“I’m not 100% sure about all the allegations, and I definitely feel an element of conspiracy in the mix,” Mallory wrote last summer, alongside a photo of the disgraced comedian headed to court with Cosby Show actress Keshia Knight Pulliam. “People who know me are very clear that I believe in loyalty . . . I’m talking about the loyalty that stands with a person who has stood with you, even if you are headed down to the police station to turn them in for murder, rape, or any other disgusting act.”
Women quickly responded, wondering why she chose to stand with the accuser instead of the countless victims who came forward?
Granted, the Women’s March has tried: It repeatedly condemns anti-Semitism and claims its leadership in no way supports the discrimination of Jews. It even raised money for Jewish causes. But such sentiments fall flat when Sarsour harbors a near obsession with criticizing Jewish support of Israel without ever offering the same critical eye to other countries, many of which decline basic human rights to women and LGBTQ citizens.
She defends Hamas actions without taking aim at its policies: Homosexuality is illegal under Hamas rule in the Gaza Strip, punishable by death. Meanwhile, she asks that Muslims not “humanize” Israelis.
And yet it is Sarsour who stresses, “Anyone who wants to call themselves an activist cannot be selective.”
For others (myself included), it’s hard to dismiss the image of Mallory clapping for Farrakhan, a man who calls Jews termites and spews anti-homosexual rhetoric.
The splintering of a movement
Already, many Women’s March chapters and affiliated groups pulled away from participating in the March. Earlier this month, the think tank for the Social Democratic Party of Germany withdrew its Human Rights Award to the Women’s March. There’s even a Change.org petition (that has exceeded its goal of 5,000 signatures) urging its leaders to step down and give it a chance to survive.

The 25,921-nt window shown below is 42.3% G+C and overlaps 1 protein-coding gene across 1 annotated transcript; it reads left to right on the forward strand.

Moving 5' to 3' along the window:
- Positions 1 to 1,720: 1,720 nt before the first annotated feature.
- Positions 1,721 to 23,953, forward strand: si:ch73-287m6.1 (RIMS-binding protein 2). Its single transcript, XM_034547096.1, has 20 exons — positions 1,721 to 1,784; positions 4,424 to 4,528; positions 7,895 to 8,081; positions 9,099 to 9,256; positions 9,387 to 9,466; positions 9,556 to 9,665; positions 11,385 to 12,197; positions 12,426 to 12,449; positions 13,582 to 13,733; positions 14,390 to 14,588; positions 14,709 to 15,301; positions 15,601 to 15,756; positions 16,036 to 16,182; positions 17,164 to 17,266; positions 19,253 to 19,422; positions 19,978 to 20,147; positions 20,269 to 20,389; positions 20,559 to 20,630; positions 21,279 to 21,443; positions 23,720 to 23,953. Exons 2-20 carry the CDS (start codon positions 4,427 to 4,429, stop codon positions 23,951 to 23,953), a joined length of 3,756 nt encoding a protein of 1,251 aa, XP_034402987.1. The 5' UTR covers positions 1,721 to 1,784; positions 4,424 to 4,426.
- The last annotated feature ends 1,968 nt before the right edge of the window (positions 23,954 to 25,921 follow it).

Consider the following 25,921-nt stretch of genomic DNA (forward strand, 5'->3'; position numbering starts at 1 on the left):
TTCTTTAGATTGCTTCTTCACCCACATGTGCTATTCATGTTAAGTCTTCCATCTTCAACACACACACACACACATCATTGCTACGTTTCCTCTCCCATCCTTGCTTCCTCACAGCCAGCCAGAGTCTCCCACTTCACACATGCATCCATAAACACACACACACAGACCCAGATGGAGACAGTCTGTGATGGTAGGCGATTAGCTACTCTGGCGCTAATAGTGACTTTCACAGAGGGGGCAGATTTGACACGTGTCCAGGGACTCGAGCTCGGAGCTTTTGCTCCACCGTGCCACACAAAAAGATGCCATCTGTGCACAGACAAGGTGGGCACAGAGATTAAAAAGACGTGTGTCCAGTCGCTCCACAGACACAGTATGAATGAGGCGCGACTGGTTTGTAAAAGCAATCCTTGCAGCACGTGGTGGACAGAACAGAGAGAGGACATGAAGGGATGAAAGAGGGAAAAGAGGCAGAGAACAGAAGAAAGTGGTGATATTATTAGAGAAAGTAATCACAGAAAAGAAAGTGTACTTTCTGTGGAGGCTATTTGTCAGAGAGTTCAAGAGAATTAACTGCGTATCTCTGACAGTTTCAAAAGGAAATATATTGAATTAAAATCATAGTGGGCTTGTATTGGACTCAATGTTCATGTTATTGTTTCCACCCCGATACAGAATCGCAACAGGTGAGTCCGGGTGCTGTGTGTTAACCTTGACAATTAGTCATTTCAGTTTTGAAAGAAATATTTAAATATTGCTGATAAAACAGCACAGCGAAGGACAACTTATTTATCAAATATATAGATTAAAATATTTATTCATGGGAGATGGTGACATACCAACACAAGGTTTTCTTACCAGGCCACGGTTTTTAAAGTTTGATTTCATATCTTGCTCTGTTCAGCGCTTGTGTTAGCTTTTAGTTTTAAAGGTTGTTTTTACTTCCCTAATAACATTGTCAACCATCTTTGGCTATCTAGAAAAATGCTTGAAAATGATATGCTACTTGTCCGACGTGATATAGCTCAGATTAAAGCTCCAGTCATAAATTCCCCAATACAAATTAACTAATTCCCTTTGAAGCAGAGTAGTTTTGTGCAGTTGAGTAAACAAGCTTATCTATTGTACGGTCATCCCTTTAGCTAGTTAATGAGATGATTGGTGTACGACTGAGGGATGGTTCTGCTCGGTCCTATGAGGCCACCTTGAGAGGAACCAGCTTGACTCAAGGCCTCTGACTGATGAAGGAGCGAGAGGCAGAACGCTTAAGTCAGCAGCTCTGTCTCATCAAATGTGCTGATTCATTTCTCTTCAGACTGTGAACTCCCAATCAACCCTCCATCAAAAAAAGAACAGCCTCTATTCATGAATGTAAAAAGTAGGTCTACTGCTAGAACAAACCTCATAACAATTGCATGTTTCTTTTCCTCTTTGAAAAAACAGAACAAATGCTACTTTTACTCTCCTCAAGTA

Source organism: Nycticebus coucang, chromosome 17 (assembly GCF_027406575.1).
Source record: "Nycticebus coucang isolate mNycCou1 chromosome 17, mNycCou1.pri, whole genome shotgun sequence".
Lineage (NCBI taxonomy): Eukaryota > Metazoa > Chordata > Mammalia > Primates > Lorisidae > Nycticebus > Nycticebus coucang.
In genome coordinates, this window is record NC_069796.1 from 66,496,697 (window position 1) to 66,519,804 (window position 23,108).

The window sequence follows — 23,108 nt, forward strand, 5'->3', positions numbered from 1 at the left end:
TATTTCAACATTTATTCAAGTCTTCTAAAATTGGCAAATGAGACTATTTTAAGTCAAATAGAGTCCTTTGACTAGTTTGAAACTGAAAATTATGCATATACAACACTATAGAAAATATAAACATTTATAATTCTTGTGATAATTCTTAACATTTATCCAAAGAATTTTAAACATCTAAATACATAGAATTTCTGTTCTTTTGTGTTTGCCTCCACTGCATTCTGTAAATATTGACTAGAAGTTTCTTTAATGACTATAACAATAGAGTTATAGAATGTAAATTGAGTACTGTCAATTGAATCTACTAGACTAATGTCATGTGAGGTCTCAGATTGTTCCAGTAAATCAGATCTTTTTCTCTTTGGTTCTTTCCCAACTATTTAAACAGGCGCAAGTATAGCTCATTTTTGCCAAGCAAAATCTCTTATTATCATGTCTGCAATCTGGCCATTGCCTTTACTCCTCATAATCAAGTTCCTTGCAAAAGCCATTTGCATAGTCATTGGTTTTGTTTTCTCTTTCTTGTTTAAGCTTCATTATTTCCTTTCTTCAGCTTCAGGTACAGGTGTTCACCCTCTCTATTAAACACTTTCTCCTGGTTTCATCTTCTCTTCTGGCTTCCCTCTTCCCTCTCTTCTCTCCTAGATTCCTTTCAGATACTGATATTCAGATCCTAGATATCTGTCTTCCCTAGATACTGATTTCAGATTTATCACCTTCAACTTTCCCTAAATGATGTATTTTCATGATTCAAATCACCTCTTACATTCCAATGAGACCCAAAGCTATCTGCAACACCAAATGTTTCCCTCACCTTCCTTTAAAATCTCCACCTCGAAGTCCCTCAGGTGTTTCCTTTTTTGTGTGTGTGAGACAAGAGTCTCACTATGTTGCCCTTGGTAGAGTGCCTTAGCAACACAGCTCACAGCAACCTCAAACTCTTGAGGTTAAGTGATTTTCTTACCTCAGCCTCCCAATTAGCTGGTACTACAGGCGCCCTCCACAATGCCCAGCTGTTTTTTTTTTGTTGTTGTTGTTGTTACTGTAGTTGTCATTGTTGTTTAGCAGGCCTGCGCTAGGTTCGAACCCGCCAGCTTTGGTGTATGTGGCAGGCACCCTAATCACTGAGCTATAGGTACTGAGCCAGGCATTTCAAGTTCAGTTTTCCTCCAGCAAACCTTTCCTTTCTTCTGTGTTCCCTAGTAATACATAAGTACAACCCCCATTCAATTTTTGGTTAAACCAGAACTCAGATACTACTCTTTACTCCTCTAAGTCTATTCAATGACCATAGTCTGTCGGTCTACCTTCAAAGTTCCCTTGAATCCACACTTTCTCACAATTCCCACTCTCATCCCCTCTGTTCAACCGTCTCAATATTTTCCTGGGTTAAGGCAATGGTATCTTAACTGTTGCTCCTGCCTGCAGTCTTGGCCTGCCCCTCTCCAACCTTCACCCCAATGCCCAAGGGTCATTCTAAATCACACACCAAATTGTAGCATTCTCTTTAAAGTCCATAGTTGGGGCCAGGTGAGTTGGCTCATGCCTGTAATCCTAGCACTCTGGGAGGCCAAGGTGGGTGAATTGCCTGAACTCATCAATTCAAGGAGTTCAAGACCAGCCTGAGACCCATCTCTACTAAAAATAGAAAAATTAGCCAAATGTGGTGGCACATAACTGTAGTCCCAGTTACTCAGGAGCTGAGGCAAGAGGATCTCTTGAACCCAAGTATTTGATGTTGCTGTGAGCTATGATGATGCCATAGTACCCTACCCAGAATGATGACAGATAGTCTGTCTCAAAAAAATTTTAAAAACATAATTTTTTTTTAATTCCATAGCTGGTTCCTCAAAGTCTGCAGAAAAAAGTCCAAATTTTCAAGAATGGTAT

In its place, women launched their own independent marches. Some decided their time and money was better spent supporting organizations with clearer, more defined goals. Planned Parenthood, Emerge, and She Should Run are just a few that ran impressive campaigns in the last year.
Does that mean we should admit defeat and simply shrug off the Women’s March?
The Women’s March gathered over 3 million supporters in its inaugural event. That’s not a number we should easily dismiss.
Remember, these controversial women did not create the Women’s March. It started with a Facebook post that went viral. These women helped organize the marches, but they do not own it. This belongs to women across the globe. Divisive leaders oblivious to their own blind spots can and should be replaced. Only with their resignation can we support and participate in such a movement.
Back when I interviewed co-chair Bob Bland in 2016, she spoke of the March as an inclusive space championing the voices of those who felt they have been harassed or put on the sidelines as as result of the last election cycle.
“We want them to know that we are there for them collectively,” she explained. “We will show that we are powerful, our lives have meaning, and that we do make a difference, and we will make a difference by coming together.”
That’s great. Now how about we get some leaders who actually believe that?